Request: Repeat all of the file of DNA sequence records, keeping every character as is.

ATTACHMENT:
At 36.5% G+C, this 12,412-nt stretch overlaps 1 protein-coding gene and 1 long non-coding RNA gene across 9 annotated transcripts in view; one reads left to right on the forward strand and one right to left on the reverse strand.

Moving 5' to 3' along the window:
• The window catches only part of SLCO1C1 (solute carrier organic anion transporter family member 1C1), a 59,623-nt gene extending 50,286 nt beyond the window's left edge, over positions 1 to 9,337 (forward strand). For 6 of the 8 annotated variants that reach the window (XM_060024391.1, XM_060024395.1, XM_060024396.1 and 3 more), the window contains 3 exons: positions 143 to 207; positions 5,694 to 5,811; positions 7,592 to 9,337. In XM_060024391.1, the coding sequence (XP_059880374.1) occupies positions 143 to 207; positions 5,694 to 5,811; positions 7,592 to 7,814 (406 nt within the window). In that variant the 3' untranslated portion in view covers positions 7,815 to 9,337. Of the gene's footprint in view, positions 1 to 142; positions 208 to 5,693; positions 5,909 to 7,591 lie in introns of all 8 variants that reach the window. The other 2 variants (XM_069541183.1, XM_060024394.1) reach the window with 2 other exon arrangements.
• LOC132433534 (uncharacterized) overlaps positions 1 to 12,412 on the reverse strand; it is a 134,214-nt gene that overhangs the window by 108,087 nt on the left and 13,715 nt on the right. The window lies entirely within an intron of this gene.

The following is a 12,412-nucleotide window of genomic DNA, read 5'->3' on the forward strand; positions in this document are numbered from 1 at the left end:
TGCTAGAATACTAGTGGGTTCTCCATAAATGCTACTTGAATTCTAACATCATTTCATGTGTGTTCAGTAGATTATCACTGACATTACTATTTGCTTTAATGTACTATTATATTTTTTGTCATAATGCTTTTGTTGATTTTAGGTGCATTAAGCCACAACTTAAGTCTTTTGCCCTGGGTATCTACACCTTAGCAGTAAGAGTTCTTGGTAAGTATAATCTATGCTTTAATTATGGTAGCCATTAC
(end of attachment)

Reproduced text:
At 36.5% G+C, this 12,412-nt stretch overlaps 1 protein-coding gene and 1 long non-coding RNA gene across 9 annotated transcripts in view; one reads left to right on the forward strand and one right to left on the reverse strand.

Moving 5' to 3' along the window:
• The window catches only part of SLCO1C1 (solute carrier organic anion transporter family member 1C1), a 59,623-nt gene extending 50,286 nt beyond the window's left edge, over positions 1 to 9,337 (forward strand). For 6 of the 8 annotated variants that reach the window (XM_060024391.1, XM_060024395.1, XM_060024396.1 and 3 more), the window contains 3 exons: positions 143 to 207; positions 5,694 to 5,811; positions 7,592 to 9,337. In XM_060024391.1, the coding sequence (XP_059880374.1) occupies positions 143 to 207; positions 5,694 to 5,811; positions 7,592 to 7,814 (406 nt within the window). In that variant the 3' untranslated portion in view covers positions 7,815 to 9,337. Of the gene's footprint in view, positions 1 to 142; positions 208 to 5,693; positions 5,909 to 7,591 lie in introns of all 8 variants that reach the window. The other 2 variants (XM_069541183.1, XM_060024394.1) reach the window with 2 other exon arrangements.
• LOC132433534 (uncharacterized) overlaps positions 1 to 12,412 on the reverse strand; it is a 134,214-nt gene that overhangs the window by 108,087 nt on the left and 13,715 nt on the right. The window lies entirely within an intron of this gene.

The following is a 12,412-nucleotide window of genomic DNA, read 5'->3' on the forward strand; positions in this document are numbered from 1 at the left end:
TGCTAGAATACTAGTGGGTTCTCCATAAATGCTACTTGAATTCTAACATCATTTCATGTGTGTTCAGTAGATTATCACTGACATTACTATTTGCTTTAATGTACTATTATATTTTTTGTCATAATGCTTTTGTTGATTTTAGGTGCATTAAGCCACAACTTAAGTCTTTTGCCCTGGGTATCTACACCTTAGCAGTAAGAGTTCTTGGTAAGTATAATCTATGCTTTAATTATGGTAGCCATTAC